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post #2 of Old 03-30-2003
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strange design question

I must say, that you have gone long past ''strange'' on the ''Wierdometer'' with this question. 8^) BUT I will try to answer it for you.

I guess to start with, catamarans get their speed advantage not from being able to plane (most cats really cannot plane in the traditional sense) but from having very low drag, both in terms of wave making and in terms if wetted surface. This low drag comes from a couple sources.

First of all this low drag comes from light weight. In theory, a catamaran is all about form stability rather than ballasted stability. It is the rapid shifting to leeward of the center of buoyancy relative to the center of gravity that gives a cat its stability. Since cats require minimal ballast, they can have smaller hull volumes in the water and so less surface area to create drag.

The other part of this is that the two hulls each carrying a little more than half of the displacement at any given time can be very slender. (Roughly twice as slender as similar displacement monohull) We now know that properly shaped these very slender hull forms produce very small bow and stern waves. In the absense of large bow and stern waves, the hullspeed can creep up from the traditional 1.34 times the sq rt of the waterline length, well up into 2 times (and in the case of big racing cats to 3.5 times) the sq rt of the waterline length without planing.

Now then, when you talk about bolting two Catalina 27''s together, (ignoring that the structure of a Catalina 27 is not robust enough to take the high loadings that occur at the connections between the hulls) you are adding the weight and drag of each hull to the system so that you would end up with a 27 footer with twice the weight and drag of a normal 27 footer. If you think of this as a 17,000 lb catamaran, you would expect that as a 17,000 catamaran the waterline length would normally be 35 to 50 feet. So you have all of the surface area and all of the wave making drag on a very short, wide waterline. You will have more than double the drag of a normal Catalina 27 because of the added weight and drag of the connecting structure and wake interaction of the two hulls.

A 27 foot performance catamaran would weigh in at around 1500 lbs and a 27 foot reasonable performance 27 foot cruising cat might only weigh 3000 lbs.

Then we get to the rig. Except in a very narrow range of wind angles, there would be tremendouse interation between the two rigs. In other words one or both sailplans will have dramatically reduced efficiency due to the proximaty of the other rig. This reduced efficiency sail plan will be trying to overcome higher drag. There might be a slight offset caused by the fact that this boat won''t heel much and so in a horizontal wind condition (actually in practice pretty rare)there will be slightly more wind felt by the sail when reaching. The reality is that you would probably need to add a single sparred sailplan that is more closely commensorate with a 17,000 lb monohull to even achieve the speeds of a Catalina 27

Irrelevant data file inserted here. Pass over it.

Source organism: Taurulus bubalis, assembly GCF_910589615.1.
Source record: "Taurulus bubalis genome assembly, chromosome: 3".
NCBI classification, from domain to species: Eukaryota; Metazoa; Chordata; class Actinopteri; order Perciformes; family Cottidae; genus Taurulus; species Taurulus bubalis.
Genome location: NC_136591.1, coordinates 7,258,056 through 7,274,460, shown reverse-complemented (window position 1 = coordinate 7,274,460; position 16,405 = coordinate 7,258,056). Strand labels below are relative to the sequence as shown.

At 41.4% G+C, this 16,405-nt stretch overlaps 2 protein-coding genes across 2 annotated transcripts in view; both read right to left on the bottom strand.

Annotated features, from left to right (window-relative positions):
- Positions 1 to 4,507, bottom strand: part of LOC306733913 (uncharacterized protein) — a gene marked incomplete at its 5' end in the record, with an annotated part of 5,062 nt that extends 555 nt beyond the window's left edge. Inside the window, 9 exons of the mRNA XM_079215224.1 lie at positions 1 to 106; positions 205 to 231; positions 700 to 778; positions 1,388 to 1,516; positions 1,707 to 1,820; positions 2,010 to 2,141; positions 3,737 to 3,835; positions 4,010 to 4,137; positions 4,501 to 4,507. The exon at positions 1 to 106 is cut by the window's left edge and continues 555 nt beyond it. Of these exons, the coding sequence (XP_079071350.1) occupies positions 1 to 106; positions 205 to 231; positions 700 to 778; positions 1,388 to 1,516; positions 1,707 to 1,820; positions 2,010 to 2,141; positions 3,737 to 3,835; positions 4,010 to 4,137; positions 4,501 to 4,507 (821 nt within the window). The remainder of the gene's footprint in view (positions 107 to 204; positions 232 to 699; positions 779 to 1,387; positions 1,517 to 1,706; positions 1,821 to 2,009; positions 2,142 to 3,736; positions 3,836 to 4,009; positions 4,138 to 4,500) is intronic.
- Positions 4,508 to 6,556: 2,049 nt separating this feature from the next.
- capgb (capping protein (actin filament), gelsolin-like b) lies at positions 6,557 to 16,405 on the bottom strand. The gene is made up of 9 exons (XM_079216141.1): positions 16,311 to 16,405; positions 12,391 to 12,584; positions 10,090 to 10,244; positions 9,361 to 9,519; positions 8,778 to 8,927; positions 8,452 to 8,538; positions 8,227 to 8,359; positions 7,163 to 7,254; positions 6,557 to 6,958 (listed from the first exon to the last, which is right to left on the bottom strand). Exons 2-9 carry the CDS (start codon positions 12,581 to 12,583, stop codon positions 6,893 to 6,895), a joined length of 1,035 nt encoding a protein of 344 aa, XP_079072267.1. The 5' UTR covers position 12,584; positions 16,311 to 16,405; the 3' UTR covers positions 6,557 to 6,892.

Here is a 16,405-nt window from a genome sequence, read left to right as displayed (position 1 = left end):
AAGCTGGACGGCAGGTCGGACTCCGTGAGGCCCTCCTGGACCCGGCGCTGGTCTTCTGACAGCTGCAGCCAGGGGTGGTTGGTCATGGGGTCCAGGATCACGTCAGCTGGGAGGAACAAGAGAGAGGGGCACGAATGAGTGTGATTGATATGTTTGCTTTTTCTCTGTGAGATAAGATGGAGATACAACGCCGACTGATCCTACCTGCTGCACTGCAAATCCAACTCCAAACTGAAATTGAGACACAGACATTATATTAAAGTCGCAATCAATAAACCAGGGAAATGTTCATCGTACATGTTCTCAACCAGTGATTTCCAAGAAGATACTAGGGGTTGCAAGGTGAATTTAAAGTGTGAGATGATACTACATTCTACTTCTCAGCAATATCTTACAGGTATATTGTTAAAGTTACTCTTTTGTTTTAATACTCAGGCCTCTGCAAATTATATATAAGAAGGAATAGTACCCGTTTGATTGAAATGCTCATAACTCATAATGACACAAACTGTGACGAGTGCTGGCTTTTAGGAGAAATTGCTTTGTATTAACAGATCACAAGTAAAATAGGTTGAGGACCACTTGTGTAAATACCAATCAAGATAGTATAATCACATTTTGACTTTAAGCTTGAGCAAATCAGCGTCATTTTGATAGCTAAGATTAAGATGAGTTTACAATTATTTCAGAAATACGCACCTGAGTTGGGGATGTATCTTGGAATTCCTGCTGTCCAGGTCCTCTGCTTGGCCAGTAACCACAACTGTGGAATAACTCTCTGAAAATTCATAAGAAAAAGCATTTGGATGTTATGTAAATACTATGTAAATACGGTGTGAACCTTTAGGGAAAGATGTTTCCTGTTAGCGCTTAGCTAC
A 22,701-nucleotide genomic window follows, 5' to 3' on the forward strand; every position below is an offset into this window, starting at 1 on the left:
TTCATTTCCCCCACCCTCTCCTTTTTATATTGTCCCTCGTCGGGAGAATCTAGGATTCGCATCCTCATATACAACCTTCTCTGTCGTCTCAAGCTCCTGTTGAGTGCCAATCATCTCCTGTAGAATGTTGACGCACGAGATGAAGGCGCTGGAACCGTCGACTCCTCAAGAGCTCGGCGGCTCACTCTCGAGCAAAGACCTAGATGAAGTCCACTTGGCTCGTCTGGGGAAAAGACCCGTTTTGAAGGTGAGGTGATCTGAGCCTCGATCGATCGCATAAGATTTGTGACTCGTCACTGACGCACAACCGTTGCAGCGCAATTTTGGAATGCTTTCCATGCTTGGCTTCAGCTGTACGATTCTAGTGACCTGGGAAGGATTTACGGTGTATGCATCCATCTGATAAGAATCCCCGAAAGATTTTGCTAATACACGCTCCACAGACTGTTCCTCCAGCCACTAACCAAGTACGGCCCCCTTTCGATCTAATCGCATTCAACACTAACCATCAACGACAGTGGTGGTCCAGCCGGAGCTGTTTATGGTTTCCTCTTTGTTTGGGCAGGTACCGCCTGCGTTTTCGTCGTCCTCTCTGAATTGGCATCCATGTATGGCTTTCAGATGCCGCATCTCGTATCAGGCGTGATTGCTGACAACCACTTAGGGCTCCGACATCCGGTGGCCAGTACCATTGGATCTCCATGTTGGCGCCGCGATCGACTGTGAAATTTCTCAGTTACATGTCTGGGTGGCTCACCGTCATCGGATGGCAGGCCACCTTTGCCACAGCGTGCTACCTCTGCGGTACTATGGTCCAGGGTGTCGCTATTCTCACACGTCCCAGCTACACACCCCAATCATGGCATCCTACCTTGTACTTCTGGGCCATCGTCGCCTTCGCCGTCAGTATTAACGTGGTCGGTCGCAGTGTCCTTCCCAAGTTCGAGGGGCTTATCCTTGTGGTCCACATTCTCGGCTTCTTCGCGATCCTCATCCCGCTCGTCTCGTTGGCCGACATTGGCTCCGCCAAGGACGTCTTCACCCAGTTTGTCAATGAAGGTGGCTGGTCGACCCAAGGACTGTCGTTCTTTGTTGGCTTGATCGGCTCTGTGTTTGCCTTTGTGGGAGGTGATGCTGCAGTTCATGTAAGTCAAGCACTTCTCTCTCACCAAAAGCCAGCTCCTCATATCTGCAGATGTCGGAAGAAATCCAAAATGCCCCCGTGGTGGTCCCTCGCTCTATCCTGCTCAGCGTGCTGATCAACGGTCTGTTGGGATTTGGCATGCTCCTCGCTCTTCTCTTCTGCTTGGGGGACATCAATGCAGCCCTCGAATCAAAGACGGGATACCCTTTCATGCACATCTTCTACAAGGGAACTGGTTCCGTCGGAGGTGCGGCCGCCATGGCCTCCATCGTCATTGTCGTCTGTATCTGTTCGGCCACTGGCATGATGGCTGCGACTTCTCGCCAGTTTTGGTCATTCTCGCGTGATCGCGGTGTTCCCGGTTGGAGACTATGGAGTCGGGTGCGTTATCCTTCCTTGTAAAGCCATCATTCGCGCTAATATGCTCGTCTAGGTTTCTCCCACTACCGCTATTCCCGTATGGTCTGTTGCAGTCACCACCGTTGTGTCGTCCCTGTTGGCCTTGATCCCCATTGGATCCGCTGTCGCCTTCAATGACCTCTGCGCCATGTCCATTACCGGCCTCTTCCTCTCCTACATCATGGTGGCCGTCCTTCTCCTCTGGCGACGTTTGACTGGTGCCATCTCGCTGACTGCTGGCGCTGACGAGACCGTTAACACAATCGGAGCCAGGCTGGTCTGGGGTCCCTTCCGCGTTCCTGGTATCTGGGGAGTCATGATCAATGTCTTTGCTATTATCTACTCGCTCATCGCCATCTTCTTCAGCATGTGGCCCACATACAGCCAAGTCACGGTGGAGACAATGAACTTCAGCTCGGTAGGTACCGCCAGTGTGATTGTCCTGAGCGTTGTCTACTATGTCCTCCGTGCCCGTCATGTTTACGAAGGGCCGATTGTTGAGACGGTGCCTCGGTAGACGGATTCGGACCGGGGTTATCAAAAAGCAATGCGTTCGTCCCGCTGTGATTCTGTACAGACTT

So cutting to the chase, what kind of sailing ability would this monstrosity have? It would be slow as compared to a single Catalina and not terribly manueverable. It would have a very weird motion and would be a bear to engineer. Now if you took to Catalina 27''s, tool off the ballast keels and made smaller rudders.......nah,never mind.

Tell your friend that for less money than he can buy a well maintained Catalina 27 he can probably buy a 27 foot Stilletto and have all of the advantages of a purpose designed 27 foot Cat.

(BTW the fighter plane looking canopy design on the Stilletto 27 was my idea. I came across the guy who started Stilletto when he was working on the design. He was John Holmes Boatyard down in Florida building a hull model and I happened in. He had previously been a Hobie Cat distributer and I had met him years before when I worked for a company commissioning and repairing Hobies. We got into a discussion about the Stilletto and he mentioned that was trying to come up with a jazzy idea for the companionway. John Holmes, the boat yard owner, was building a stunt plane and the yard was filled with abandoned plexiglass canopies which were the result of his failed experiments with building his own canopy. I joked that Stilletto could pick these up a couple of these pretty cheaply and it would make a pretty dramatic companionway hatch. I was joking but the idea stuck. we kicked around posible slide mechanisms but none that made much sense. But that is how Stillettos came to have thier distinctive fighter plane canopy looking companionway hatches.)


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